Alice Kober’s belated obituary

Yesterday’s New York Times features a much-belated obituary of Alice Kober, a professor of classics at Brooklyn College who in the late 1940s played a central preliminary role in the decipherment of the Linear B (Mycenaean Greek) script.     Although she died of cancer two years before Michael Ventris made the key breakthrough identifying the Linear B script as encoding a variety of archaic Greek, Kober’s work was a building block on which Ventris relied.  Her key insight was to identify certain sets of signs that occurred commonly at the ends of words, and which (correctly, as it turned out) could represent morphology (verb inflections and case endings).

Margalit Fox, who is the author of the obituary as well as the author of a forthcoming book on the Linear B decipherment, presents the case that Kober’s work has been forgotten, in the way that so many other women’s scholarly work has been overshadowed by the work of men.  And this is certainly part of the story.   I should say, though, that John Chadwick’s The Decipherment of Linear B, the central history of the decipherment authored by one of its prominent figures, is generous to Kober and represents her contribution quite fairly.    Kober took some important steps and, if she had lived a few more years, very likely would have played a much more prominent role (although she still may not have been recognized sufficiently had she done so).  What we have from her work is a set of important preliminary steps published in a set of key articles in the American Journal of Archaeology in the mid-1940s.  These ought to be read into the popular history of the decipherment, not because they were a decipherment in their own right, but because they were one of a long series of necessary steps over several decades.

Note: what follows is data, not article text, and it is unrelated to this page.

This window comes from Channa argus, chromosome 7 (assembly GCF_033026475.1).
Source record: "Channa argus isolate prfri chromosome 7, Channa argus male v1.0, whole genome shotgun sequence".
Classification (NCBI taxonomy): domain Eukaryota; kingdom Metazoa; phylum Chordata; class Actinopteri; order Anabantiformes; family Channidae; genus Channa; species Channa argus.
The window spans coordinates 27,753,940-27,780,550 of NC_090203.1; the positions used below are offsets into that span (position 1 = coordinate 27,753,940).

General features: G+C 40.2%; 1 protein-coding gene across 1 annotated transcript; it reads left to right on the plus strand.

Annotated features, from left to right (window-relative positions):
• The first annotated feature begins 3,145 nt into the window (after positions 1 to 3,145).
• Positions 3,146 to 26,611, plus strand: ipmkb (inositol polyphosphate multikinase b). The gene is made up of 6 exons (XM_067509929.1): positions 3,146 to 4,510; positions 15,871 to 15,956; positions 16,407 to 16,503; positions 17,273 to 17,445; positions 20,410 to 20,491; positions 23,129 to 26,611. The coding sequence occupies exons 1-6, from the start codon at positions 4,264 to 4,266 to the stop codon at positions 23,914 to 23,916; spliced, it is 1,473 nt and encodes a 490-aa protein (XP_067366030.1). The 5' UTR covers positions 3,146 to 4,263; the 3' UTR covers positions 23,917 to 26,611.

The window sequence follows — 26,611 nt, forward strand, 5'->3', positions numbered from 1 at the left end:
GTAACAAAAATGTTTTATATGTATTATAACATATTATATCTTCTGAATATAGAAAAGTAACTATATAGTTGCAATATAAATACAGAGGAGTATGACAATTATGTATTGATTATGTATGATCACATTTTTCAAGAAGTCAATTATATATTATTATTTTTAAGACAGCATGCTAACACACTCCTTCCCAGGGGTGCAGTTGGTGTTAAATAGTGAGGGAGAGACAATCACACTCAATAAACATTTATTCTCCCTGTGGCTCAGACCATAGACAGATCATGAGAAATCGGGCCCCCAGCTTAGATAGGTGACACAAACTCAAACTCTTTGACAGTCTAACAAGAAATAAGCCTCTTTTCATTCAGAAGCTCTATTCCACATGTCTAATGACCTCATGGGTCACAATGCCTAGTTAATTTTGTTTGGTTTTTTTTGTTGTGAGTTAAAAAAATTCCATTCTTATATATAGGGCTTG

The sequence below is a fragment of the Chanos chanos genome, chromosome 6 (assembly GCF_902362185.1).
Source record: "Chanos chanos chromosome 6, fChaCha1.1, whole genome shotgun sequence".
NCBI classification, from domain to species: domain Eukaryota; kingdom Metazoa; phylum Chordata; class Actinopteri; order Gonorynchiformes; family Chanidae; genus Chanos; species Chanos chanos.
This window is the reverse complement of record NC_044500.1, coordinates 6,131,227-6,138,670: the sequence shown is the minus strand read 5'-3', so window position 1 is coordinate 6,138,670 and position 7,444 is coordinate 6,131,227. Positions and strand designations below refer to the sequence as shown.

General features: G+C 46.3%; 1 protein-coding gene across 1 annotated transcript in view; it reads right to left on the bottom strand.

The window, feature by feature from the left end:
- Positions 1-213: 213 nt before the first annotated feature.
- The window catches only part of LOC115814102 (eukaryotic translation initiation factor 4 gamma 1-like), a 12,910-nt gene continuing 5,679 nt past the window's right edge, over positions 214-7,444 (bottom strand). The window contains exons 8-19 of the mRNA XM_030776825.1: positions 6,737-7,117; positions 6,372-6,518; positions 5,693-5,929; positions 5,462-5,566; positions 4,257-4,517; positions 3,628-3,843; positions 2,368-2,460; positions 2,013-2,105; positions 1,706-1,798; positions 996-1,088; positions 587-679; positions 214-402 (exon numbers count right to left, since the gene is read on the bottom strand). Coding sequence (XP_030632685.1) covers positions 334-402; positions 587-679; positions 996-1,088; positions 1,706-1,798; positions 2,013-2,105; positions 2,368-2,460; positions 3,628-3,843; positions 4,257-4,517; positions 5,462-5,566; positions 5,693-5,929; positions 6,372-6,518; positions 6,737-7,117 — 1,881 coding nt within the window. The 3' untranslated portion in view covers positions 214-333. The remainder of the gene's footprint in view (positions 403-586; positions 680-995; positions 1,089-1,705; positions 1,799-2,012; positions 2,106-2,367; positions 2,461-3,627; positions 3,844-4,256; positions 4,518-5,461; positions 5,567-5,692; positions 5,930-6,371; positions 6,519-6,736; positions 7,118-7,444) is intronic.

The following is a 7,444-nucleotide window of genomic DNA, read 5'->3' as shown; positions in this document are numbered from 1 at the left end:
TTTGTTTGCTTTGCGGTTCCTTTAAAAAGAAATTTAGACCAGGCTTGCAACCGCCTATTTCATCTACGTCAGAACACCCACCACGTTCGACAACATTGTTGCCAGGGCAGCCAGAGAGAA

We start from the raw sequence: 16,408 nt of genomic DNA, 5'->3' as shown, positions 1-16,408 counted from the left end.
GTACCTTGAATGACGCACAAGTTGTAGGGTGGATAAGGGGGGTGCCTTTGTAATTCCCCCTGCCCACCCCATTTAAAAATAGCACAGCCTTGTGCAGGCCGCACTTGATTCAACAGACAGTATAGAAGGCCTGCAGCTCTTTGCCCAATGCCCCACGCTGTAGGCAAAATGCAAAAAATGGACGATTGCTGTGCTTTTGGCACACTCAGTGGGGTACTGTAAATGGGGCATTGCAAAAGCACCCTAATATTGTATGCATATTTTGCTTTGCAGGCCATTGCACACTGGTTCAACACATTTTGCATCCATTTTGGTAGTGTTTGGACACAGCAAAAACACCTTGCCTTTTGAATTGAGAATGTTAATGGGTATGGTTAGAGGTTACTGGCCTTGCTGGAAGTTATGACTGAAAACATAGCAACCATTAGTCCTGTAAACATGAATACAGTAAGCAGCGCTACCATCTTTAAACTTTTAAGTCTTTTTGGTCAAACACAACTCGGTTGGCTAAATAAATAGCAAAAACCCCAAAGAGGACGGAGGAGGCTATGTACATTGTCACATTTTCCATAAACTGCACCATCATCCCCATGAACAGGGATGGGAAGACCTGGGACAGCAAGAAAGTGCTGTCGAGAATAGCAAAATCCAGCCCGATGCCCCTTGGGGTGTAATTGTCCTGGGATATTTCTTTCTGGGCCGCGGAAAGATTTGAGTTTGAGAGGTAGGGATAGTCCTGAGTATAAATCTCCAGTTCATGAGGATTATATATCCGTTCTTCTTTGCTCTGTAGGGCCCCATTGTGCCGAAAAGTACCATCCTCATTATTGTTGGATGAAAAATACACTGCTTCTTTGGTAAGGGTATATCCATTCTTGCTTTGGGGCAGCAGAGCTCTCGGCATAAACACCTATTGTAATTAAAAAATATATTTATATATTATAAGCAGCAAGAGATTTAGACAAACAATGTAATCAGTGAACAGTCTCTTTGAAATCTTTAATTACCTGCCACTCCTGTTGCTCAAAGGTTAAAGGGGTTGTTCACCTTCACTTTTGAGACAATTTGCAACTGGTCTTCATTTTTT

The most important lesson in this case is that script decipherments are complex and full of false starts, and that they are processes rather than events.    Even Ventris’ work, though important, only started a process of decades of discussion, in the same way that the Maya script’s ‘decipherment’ is still ongoing.

Chadwick, John
1990    The decipherment of Linear B: Cambridge University Press.
Kober, Alice E
1945    Evidence of Inflection in the” Chariot” Tablets from Knossos. American Journal of Archaeology 49(2):143-151.

1946    Inflection in Linear Class B: 1-Declension. American Journal of Archaeology 50(2):268-276.

1948    The Minoan scripts: fact and theory. American Journal of Archaeology 52(1):82-103.
Sundwall, Johannes, and AE Kober
1948    An Attempt at Assigning Phonetic Values to Certain Signs of Minoan, Linear Class B. American Journal of Archaeology 52(3):311-320.

Numerals inside the Great Pyramid